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Suker's Score Puts Croatia Close to Advancing

By Tony Czuczka
Associated Press
Saturday, June 20, 1998; 1:22 p.m. EDT




 Croatia's Davor Suker had several chances that went wide or high, but he finally coverted in the 77th minute to beat Japan, 1-0. (Russell Boyce/Reuters)
NANTES, France — Perseverance, not skill, was more valuable to Davor Suker on this day.

Denied repeatedly by off-target shots and wasted opportunities, the Croatian striker finally came through in the blazing midafternoon heat Saturday. His second goal at the World Cup put Croatia on the verge of the second round with a 1-0 victory over Japan.

With playmaker Zvonimir Boban benched because of a pulled leg muscle, the favored Croatians struggled mightily to impose their trademark midfield passing game. The Japanese disrupted it with a tactical mix of speed, grit and dogged marking.

"The heat hurt the quality of our game, and Japan was tougher than we expected,'' said veteran midfielder Robert Prosinecki, who was replaced midway through the second half. "But the most important thing is that we won.''

Newcomer Japan remained winless and scoreless after two Group H games, in effect ending its quest to reach the second round in its World Cup debut. But the Japanese have impressed with their grit and an ablity to keep two well-regarded opponents to one-goal victories; they lsot to Argentina 1-0 in their opener.

Croatia, which beat Jamaica 3-1 in its debut game, now has six points, virtually ensuring a second-round berth in its first trip to the World Cup finals.

"We have achieved our first goal,'' Croatia coach Miroslav Blazevic said. "We're all very proud and we're a very small country and already we're in the elite.''

The Japanese came within easy range of Drazen Ladic's net numerous times, but as on many previous occasions the final touch in front of the goal was lacking.

"There were so many chances,'' striker Masayuki Okano said. "They were tired and we were tired, and we couldn't take advantage of them. I'm really upset.''

From the outset, the Croatians drew jeers and whistles from some 10,000 Japanese fans as they tried to keep control by holding the ball and slowing down play.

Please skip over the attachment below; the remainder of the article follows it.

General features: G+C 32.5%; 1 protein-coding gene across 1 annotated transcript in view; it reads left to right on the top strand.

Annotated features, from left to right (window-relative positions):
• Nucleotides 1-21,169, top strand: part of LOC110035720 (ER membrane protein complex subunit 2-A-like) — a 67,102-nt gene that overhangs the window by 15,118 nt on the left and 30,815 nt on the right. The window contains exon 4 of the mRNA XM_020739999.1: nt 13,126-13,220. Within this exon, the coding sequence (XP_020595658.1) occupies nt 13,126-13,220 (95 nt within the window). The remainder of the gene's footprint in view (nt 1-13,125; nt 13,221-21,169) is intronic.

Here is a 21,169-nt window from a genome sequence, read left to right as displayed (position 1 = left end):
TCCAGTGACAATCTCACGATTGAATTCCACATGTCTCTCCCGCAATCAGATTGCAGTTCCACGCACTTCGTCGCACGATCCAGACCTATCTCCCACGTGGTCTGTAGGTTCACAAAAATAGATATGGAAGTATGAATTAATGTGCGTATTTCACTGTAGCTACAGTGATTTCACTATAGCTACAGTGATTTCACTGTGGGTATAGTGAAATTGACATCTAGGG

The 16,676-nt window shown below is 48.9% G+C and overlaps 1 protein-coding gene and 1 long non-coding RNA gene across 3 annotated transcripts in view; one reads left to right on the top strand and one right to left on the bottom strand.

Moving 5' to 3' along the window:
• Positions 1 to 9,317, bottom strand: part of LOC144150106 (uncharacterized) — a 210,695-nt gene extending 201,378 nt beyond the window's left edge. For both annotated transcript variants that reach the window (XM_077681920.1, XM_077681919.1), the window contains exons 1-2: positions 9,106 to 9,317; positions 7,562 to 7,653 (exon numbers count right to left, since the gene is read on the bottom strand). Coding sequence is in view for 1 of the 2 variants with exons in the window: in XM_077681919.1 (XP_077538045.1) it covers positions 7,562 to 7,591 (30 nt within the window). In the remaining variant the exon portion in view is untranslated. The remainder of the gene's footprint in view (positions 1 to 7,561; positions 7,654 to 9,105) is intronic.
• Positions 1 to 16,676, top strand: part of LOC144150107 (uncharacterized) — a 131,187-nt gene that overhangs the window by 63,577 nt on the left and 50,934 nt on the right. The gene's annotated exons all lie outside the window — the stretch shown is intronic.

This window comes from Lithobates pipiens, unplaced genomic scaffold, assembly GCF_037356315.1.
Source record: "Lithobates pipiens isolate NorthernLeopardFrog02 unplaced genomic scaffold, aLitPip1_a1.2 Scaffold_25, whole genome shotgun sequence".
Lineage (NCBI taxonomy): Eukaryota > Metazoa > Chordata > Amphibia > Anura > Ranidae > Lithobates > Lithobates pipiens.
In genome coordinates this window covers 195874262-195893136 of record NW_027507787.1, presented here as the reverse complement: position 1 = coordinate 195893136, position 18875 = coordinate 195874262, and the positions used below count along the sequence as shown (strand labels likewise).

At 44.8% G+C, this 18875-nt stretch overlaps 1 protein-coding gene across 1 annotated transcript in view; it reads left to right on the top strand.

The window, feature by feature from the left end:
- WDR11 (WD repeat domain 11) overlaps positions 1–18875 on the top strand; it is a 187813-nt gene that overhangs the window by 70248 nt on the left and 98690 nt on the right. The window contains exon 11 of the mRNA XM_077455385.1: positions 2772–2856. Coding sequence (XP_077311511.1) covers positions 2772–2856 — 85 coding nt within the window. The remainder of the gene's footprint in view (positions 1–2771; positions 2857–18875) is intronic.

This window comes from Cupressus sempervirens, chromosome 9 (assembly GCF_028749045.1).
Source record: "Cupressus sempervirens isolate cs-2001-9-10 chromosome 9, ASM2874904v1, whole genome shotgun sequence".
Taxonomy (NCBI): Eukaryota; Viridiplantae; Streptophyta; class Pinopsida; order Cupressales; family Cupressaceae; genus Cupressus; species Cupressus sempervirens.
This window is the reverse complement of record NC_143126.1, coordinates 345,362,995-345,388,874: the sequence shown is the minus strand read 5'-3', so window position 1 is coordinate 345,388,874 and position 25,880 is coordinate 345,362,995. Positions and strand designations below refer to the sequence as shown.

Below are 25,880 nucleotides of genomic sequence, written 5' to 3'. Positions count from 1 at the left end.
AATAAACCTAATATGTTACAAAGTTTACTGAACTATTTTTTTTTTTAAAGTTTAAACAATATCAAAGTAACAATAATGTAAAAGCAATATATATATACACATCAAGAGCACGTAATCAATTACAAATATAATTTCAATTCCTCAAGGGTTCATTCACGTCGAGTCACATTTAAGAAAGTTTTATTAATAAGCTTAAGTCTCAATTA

Suker first threatened after eight minutes, his powerful header going just wide. He also volleyed a cross high and then curled a free kick a foot wide of the goalpost.

Japan's best scoring chance of the game came in the 34th when Hidetoshi Nakata stole the ball from Prosinecki in midfield and lobbed it into the penalty area. But Ladic deflected Masashi Nakayma's right-footed blast with his oustretched arm.

More than once, Croatian players were pointing fingers at each other or shaking their heads after missed chances. And Suker hitting the crossbar in the 72nd minute with a lob over goalkeeper Yoshikatsu Kawaguchi didn't improve their mood.

But he finally netted a left-footed drive from inside the area after settling a cross from Aljosa Asanovic.

"This was a very difficult game,'' Blazevic said. "But I think it would not be partial to say we deserved the win.''

Japanese coach Takeshi Okada was only left with a dour look.

"We tried to deal with a player of international class like Suker by playing a collective game,'' Okada said. "We tried to gather our forces for this match, but unfortunately that was not enough.

"Our approach was to have two players on each one or the other side.

"For Japanese football it's not over. We have good chances in 2002 and 2006.''

© Copyright 1998 The Associated Press

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